A Sloboda Thanksgiving

This year, as with every year, I’ve got plenty to be thankful for.

I was nervous for this thanksgiving. This was my first thanksgiving without my family. Even when I was in college, I was only a four to five-hour drive away, so I was not sure how I would deal with the impending holidays.

It was rough. In the week or two leading up to the day, I had some rough days. I had great days filled with learning, teaching and laughter, but I also had days with frustration, tears and anger. Though the good outweighed the bad.

My group in sleepy Sloboda decided that we would have thanksgiving at ‘our place,’ our teacher’s house in Sloboda, and we would invite our link group and our other teachers to attend as well.

We put some thought into our menu. If you weren’t aware, cuisine is a bit different here in Ukraine meaning mashed potatoes would be easy (I eat those at least 3 times a week), but other thanksgiving staples posed a bit more of a challenge.

Other groups decided to get a bit more creative and worked to blend Ukrainian delicacies with the classic thanksgiving fare, but we in Sloboda decided to attempt to get as close to a good old fashioned American thanksgiving as we could.

We had mashed potatoes (of course), macaroni and cheese, turkey, salad, pizza and apple cider. The cider is a staple of the Carter household and it was a hit, if I do say so myself. The pizza was from our teachers and I loved the addition to our meal.

Rather than the usual pumpkin pie, we had apple empanadas, courtesy of Katie, Ofelia and Shaun of our link group, which were absolutely delicious.

During dinner we shared what we were thankful for, just like at home. After dinner, we played games and music. I dominated at UNO, just like at home.

All the same, I think the best part of this thanksgiving was that it wasn’t just like at home. There were elements of this thanksgiving that were reminiscent of my thanksgivings at home, but it was also a beautiful and unique thing that I loved. I loved the bustle of the kitchen that reminded me of cooking with my mom, I didn’t love peeling potatoes and the cut on my finger would agree with me. That will remain Sydney’s job. I loved good conversation and fun games. I loved the music. I loved this day.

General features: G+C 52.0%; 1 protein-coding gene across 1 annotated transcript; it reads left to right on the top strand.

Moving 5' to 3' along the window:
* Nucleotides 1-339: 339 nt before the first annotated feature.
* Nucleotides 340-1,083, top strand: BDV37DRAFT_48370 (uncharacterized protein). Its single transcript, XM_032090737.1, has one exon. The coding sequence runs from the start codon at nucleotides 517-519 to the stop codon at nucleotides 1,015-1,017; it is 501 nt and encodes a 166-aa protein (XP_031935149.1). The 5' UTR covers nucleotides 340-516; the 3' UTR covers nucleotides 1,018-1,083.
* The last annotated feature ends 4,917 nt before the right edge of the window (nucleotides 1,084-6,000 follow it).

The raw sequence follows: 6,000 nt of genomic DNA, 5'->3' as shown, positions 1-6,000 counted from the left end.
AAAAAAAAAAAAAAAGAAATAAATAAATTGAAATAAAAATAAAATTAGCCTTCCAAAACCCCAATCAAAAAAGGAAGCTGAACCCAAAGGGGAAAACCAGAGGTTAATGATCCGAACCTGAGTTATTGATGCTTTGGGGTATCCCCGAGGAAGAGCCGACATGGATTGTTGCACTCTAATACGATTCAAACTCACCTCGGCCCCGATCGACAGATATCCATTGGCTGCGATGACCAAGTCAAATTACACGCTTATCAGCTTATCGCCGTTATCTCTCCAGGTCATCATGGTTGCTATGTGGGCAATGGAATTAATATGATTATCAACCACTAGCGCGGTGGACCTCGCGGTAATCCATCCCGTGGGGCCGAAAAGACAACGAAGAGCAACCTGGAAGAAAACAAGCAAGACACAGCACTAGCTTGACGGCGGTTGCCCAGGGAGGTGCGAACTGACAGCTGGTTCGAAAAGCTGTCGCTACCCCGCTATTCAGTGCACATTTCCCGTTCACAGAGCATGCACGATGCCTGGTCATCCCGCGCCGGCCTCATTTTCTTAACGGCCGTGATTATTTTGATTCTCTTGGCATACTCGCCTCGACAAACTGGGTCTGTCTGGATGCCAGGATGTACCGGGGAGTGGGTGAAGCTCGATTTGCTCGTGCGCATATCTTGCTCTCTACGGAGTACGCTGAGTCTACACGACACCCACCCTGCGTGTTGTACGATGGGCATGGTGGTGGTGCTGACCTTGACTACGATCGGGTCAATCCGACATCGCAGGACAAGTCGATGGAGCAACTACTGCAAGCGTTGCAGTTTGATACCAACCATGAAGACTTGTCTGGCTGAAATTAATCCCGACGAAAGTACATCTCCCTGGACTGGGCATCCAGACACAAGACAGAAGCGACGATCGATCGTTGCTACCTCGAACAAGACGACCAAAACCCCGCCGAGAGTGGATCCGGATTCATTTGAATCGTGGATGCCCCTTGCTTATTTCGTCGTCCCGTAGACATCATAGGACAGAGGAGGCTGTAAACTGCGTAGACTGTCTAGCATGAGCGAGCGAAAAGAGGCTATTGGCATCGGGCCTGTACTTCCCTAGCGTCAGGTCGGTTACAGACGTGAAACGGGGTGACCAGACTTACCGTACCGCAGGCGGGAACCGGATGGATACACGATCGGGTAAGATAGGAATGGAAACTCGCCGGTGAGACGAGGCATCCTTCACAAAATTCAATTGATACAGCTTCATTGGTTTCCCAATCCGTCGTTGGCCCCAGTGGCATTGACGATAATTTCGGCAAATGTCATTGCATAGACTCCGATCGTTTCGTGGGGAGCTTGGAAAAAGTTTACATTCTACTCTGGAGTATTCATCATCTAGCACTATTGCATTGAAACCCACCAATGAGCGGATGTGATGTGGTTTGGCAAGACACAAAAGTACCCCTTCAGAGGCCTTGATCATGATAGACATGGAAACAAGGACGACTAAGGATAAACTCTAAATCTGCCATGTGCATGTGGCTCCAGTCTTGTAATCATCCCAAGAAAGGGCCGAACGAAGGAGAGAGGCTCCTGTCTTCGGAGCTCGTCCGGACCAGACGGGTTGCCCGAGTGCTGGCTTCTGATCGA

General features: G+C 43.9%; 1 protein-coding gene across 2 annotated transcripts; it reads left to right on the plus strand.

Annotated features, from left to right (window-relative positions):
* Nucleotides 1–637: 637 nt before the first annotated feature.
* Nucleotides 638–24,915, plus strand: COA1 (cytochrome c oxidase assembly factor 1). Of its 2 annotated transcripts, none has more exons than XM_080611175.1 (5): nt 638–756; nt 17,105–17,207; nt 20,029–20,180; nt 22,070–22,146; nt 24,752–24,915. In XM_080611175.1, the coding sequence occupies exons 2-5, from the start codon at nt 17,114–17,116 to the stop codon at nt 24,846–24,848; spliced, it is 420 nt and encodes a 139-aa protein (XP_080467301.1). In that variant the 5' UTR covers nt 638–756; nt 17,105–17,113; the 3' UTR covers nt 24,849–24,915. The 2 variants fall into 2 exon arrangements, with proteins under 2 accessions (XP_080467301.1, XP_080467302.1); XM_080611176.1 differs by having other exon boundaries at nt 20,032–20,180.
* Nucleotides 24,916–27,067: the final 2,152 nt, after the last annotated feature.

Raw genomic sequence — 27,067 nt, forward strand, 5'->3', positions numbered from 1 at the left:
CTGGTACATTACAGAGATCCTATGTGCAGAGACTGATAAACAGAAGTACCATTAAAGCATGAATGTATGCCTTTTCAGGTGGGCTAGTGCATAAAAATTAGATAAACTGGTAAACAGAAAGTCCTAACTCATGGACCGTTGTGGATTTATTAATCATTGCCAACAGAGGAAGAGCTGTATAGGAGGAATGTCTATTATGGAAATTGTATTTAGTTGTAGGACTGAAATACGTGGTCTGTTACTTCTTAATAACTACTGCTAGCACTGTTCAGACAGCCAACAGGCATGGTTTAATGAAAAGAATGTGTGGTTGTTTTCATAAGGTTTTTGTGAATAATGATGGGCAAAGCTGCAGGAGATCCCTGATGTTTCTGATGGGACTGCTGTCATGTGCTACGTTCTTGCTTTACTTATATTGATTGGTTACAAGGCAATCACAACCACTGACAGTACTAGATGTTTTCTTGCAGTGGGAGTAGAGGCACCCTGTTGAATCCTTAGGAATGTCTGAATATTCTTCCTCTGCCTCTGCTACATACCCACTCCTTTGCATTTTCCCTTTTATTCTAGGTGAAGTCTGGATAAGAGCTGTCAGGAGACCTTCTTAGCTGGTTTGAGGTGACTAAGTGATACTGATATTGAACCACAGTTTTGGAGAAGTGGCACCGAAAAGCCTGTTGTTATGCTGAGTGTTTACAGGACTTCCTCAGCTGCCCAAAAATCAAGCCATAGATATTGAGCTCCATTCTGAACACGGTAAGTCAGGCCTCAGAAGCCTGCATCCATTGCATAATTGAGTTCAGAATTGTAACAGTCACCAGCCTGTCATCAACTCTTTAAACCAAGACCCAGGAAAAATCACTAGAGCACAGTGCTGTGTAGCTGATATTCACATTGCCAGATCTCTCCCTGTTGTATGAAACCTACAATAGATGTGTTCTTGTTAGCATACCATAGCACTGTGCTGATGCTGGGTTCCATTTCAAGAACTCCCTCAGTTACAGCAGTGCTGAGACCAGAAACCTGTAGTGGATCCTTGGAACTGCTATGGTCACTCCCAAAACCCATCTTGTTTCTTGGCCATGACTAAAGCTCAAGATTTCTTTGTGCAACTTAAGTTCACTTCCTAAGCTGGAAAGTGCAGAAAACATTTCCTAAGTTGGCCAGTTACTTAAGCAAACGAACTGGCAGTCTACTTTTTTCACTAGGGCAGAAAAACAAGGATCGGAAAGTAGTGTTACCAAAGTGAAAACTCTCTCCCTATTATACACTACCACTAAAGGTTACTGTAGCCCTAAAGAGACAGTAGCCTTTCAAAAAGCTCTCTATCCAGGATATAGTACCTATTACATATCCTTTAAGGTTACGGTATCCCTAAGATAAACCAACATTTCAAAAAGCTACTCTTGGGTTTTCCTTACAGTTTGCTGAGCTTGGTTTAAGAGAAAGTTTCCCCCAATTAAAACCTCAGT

After the dishes were done, the leftovers packaged away and the goodbyes said to our friends who made their way back to the city, I went back to my home across the street. I ran into my host mom who asked me about thanksgiving, specifically about Obama’s final turkey pardoning, which I loved and you should probably watch it if you haven’t already.

I went to bed content. It was a good day spent with good friends. Around 1 in the morning I randomly woke up, I contemplating getting up to get water or just going to sleep when my phone started to ring. I answered the facetime call to see a table of smiling faces looking at me and making fun of me for not turning on the light. (It was 1 in the morning and I didn’t want to wake my host family).

I was able to join dinner at home and it was great. We had the same jokes, the same stories and I loved it. It was the perfect end to a great day. It really felt like I was there and, rather than that being disheartening, that felt incredible. I miss them dearly, but having that technology makes it a little easier and it makes it feel like they’re not quite so far away.

All in all, I still love thanksgiving and I’m excited to start playing Christmas music (finally).

 

 

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